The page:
Despite the overall benefic nature of the dog stars, it should be noted however that stars such as Sirius have historically been feared for their destructive powers as much as they have been revered for their brilliance. With brilliant light comes searing fire, bringing forth the kind of heat that scorches and scours the land and all who live within it.

Seirios, the Greek name for the fixed star Sirius, has been described to be the ‘brightest among the stars, and yet is wrought as a sign of evil and brings on the great fever for unfortunate mortals’. Sirius is a herald for periods of drought and extreme heat, as seen in the following fragment by Alcaeus: ‘the dogstar, Seirios (Sirius), is coming round, the season is harsh, everything is thirsty under the heat, the cicada sings sweetly from the leaves […] now are women most pesilential, but men are feeble, since Seirios parches their heads and knees.’ 

The same warnings regarding Sirius’ nature as a bringer of misfortune also rings true in both Ancient Egyptian and Babylonian beliefs. According to Bernadette Brady, Sirius was known in Ancient Egypt as ‘The Scorcher’, and the heat from Sirius was thought to cause rabies or madness in dogs. Further exploration on Sirius’ violent side can be read in this Twitter thread by Amaya Rourke: 

Regardless, in my view, this does not necessarily mean that Sirius is always a malefic star, nor that other dog stars such as Procyon or Gomeisa are malefic either. Just because a star holds the capacity for destruction does not mean that it is actively malevolent. The star’s fiery nature merely means that there is an intensity and a danger to the star, the same way fire is dangerous and can burn you if you are careless in approaching it. In practice, it can therefore be suggested that a degree of care should be heeded when one wishes to approach a star that burns as brightly as Sirius.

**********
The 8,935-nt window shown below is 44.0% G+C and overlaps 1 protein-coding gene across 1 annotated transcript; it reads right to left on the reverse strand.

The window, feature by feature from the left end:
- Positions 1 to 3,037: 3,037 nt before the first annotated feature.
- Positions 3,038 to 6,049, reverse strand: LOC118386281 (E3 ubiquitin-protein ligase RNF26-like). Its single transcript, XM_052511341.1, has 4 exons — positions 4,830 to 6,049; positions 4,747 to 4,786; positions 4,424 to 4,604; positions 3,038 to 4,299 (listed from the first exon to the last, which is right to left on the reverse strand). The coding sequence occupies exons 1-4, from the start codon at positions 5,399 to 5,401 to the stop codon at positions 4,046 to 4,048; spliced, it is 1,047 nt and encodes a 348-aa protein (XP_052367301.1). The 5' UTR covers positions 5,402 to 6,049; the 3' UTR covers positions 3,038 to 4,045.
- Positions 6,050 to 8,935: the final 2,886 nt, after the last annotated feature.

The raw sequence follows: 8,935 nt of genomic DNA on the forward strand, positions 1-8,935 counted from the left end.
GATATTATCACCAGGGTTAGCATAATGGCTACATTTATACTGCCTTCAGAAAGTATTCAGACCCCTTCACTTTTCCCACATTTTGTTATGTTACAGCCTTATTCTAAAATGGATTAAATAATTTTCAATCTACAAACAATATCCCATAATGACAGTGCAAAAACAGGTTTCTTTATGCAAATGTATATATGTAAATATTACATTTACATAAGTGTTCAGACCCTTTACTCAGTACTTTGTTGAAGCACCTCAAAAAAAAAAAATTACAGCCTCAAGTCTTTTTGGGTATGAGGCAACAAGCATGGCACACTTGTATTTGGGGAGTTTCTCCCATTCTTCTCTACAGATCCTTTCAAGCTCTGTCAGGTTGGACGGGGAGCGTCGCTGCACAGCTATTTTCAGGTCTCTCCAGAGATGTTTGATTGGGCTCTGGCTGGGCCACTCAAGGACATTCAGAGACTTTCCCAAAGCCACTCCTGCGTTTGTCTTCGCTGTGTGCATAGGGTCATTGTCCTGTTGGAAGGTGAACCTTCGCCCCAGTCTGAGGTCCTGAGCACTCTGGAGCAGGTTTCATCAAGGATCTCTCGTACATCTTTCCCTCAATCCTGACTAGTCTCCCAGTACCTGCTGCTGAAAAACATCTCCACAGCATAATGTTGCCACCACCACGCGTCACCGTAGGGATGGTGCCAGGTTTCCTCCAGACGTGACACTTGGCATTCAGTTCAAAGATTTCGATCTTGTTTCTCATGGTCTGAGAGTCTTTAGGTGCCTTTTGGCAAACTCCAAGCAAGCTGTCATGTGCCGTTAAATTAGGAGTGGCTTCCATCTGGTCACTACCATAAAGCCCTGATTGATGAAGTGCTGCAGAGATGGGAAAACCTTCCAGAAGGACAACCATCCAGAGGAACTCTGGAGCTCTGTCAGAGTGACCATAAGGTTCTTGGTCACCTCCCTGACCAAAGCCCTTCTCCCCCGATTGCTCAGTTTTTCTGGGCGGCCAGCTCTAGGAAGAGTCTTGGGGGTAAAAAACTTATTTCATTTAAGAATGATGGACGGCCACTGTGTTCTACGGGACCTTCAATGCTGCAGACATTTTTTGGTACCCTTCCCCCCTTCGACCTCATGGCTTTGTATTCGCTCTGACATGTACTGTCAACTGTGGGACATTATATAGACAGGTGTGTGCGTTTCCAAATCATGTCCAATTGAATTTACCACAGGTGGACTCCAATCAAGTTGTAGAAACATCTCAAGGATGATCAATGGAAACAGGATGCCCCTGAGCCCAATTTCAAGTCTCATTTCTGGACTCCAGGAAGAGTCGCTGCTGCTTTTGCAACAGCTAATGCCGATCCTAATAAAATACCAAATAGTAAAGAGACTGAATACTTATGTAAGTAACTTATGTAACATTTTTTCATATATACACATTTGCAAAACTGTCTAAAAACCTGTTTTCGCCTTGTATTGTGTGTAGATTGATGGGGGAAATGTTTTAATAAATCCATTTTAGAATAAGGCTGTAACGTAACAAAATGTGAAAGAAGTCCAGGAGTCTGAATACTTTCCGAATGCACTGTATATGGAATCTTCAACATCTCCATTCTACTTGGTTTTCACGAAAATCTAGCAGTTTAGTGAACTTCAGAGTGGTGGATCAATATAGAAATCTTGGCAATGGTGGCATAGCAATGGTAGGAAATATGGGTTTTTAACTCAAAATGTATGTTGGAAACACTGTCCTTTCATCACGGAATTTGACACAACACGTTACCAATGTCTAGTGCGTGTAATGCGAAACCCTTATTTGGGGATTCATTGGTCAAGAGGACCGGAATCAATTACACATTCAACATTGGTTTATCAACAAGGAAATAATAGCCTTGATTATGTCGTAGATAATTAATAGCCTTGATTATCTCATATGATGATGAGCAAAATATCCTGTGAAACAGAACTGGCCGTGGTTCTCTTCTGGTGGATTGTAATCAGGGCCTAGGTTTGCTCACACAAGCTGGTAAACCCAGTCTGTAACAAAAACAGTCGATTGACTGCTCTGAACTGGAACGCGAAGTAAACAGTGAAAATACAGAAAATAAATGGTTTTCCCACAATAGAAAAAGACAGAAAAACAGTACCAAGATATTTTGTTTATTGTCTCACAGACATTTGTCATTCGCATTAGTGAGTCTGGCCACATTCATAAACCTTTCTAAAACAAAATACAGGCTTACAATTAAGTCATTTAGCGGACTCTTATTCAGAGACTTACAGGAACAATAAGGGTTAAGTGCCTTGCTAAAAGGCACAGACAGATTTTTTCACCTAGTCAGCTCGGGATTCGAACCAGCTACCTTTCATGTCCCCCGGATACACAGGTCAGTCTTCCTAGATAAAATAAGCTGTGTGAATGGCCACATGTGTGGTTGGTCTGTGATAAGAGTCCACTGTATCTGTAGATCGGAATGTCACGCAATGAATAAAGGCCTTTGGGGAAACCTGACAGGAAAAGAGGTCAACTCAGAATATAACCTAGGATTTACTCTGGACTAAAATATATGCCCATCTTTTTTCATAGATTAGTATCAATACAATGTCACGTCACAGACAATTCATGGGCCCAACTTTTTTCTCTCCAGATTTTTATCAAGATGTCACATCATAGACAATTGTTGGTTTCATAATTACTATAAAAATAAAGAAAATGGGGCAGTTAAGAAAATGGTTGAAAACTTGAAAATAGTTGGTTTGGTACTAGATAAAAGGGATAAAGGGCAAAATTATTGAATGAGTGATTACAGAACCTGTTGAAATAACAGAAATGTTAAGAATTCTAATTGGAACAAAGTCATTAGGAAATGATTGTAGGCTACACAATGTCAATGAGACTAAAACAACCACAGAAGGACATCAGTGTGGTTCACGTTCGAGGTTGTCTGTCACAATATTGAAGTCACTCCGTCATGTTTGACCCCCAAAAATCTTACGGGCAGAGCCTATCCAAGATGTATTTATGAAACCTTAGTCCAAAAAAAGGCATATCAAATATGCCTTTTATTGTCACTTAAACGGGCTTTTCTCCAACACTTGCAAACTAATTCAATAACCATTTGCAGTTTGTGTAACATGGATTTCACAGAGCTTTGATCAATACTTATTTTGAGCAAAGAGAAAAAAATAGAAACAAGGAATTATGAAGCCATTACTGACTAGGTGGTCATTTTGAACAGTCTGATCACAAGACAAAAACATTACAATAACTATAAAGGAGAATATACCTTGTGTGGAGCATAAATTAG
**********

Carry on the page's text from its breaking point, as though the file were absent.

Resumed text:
It is with this line of thinking that I plan to approach Gomeisa first, hoping that the Weeping Star would later be willing to act as a bridge for Sirius and its brother-star, Procyon.


I would like to end this post by stating that the concept of devotion appears to be the key to understanding the dog stars of Sirius, Procyon and Gomeisa. Whether it be the act of devoting oneself to a cause or a faith, or declaring our love for a partner, the selfless love that a hound has for its owner represents the core essence of the dog stars.

On the 20th of September 2022 11:50AM GMT+7, the moon will be at 22°09’ Cancer, which should be a good timing for venerating the star Gomeisa who is positioned at 22°12′ Cancer. If all goes well and if what may occur isn’t something that is too private or sensitive for me to publicly share, I will hopefully be making a follow-up post to this one, discussing my experience venerating the fixed star Gomeisa.


Brady’s Book of Fixed Stars by Bernadette Brady
Fixed Star, Sign and Constellation Magic by Christopher Warnock

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Ivy Senna

occultist, animist and astrolater.

2 thoughts on “Dog Stars: Sirius, Procyon and Gomeisa”